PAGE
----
Mangejing is one of the most significant socio-cultural rituals of the Marapu Indigenous Religion community of Kanatang district, East Sumba, East Nusa Tenggara Province, Indonesia. This ritual used to be undertaken on an annual basis synchronised to the agricultural harvest, but in recent decades has only been performed around once every decade.


Mangejing takes place over a period of one week and at a series of set locations which have historic and religious significance in and around a clan village. Although many aspects of the event are undertaken by specialists in oral tradition, music, song and ritual, the entire village and representatives from surrounding clans also take part.


Mangejing incorporates a wide range of intangible and tangible cultural expressions including ritual parallel speech, song, music, dance, traditional games, weaving, carving, goldsmithing and the performative aspects of ritual.


Marapu ritual specialist Umbu Timbu Wohangara explains the purpose of the ritual: “There are several requests we make to our clan ancestors through the Mangejing ritual. We request for more offspring for our clan, and protection from sickness. We request to increase our life span and for our livestock and crops to flourish. That is what we ask for within the Mangejing ritual. It is the most difficult and taxing ritual, because what we are asking for is so much.”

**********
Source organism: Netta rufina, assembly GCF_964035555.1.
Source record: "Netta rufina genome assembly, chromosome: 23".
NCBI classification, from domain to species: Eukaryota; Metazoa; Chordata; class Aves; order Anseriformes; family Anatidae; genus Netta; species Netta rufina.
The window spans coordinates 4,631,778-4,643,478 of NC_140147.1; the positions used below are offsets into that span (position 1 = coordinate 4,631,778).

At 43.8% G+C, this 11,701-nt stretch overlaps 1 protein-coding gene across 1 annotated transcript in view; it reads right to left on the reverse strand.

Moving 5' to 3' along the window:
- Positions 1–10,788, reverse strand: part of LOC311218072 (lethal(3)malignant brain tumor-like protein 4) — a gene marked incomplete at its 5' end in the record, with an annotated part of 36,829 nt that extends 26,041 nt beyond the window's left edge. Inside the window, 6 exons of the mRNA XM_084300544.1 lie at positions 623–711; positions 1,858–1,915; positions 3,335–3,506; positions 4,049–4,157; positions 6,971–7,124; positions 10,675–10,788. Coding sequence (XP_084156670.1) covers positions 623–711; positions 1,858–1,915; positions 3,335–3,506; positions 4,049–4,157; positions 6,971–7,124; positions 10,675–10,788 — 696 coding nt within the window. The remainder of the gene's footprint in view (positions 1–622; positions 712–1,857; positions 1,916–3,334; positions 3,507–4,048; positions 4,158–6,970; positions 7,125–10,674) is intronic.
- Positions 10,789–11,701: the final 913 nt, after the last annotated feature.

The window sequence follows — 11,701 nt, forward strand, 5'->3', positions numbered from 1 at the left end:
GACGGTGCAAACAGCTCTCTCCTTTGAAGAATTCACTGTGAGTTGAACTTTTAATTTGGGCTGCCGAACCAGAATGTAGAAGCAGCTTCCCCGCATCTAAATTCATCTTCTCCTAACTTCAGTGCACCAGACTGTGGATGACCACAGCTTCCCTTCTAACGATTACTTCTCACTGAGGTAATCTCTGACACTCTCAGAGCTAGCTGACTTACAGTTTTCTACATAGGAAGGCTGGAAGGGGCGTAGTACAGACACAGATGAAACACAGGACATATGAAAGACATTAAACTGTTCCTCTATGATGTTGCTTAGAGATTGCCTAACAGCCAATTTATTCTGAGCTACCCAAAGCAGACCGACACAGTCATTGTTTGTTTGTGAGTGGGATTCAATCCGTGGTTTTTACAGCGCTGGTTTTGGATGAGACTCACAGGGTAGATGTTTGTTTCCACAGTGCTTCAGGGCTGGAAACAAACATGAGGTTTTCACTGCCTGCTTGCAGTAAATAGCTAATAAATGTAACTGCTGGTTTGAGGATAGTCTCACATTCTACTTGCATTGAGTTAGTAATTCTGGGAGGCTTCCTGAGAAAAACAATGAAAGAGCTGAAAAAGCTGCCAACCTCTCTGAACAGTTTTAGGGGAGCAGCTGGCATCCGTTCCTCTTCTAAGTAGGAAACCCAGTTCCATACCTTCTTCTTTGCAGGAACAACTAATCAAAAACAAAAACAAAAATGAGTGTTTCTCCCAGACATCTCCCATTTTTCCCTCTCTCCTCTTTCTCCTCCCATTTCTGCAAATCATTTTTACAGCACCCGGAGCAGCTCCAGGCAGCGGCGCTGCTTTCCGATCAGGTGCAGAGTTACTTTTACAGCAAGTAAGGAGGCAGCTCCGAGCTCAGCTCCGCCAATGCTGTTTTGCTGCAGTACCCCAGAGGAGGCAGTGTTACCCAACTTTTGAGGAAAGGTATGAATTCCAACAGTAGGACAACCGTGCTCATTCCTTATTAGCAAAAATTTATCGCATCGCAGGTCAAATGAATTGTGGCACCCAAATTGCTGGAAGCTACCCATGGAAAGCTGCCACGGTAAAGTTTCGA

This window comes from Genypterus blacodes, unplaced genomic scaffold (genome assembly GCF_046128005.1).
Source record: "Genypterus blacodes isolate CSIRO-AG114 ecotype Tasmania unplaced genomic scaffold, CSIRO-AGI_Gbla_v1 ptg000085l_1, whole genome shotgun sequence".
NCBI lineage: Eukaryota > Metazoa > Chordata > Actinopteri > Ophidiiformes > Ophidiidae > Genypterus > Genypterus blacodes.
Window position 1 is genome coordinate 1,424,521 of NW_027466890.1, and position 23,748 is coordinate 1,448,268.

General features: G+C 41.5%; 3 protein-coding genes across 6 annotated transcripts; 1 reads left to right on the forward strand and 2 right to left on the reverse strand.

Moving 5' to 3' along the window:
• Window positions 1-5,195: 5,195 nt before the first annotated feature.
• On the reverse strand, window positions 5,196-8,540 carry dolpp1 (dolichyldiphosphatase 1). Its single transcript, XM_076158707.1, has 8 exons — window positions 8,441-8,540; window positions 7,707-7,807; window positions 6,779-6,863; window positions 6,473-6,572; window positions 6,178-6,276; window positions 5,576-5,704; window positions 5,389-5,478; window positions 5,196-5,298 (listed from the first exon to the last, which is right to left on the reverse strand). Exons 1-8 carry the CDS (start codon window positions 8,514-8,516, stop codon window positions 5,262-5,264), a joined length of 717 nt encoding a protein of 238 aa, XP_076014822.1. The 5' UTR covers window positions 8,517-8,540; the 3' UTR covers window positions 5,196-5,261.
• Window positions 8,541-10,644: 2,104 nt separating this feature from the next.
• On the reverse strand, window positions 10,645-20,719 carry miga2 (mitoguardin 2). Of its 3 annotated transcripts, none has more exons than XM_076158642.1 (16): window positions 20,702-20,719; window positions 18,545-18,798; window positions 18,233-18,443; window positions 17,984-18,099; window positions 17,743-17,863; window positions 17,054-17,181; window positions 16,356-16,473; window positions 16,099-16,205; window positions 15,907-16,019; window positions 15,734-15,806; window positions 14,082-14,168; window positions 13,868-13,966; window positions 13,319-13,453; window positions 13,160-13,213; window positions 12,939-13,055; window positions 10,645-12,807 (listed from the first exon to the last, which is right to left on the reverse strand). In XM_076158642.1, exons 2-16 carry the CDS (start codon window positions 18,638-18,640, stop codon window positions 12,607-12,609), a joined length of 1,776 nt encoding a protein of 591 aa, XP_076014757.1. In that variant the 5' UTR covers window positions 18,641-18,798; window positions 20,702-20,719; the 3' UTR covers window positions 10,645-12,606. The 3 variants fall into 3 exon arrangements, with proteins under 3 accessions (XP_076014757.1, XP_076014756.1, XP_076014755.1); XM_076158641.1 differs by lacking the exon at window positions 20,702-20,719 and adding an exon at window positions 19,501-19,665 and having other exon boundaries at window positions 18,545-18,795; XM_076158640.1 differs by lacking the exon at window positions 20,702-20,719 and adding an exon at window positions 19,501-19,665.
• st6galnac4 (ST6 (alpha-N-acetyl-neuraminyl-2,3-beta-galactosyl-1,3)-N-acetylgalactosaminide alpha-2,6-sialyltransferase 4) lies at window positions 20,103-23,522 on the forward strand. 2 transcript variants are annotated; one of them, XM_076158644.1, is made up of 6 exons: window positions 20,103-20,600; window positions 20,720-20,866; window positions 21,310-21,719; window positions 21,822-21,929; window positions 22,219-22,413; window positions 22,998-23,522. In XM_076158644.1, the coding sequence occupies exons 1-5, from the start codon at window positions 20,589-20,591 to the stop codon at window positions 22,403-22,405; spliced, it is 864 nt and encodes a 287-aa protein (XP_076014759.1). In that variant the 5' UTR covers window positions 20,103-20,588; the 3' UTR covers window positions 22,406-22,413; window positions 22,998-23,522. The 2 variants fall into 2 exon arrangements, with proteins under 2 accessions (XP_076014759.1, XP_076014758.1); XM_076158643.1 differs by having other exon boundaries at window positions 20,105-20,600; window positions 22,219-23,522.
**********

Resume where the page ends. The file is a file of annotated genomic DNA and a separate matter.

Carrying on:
From the 6-12 of November 2021, via support from the Lii Marapu program, the Mangejing ritual hosted by the Karungguwatu clan of Padadita village was video documented. An excerpt from this documentation can be found here


Text by Joseph Lamont


References Lamont, J., Remi, U., Setiati, R., Jawamara, A.K., & Grant, C. (in press). Integrating the arts of Indigenous religion adherents into global development initiatives: A case study from Indonesia. In Routledge Handbook on Arts and Global Development (eds. Vicki-Ann Ware, Kirsten Sadeghi-Yekta, Tim Prentki, et al). Oxon, UK: Routledge. 7,000 words.
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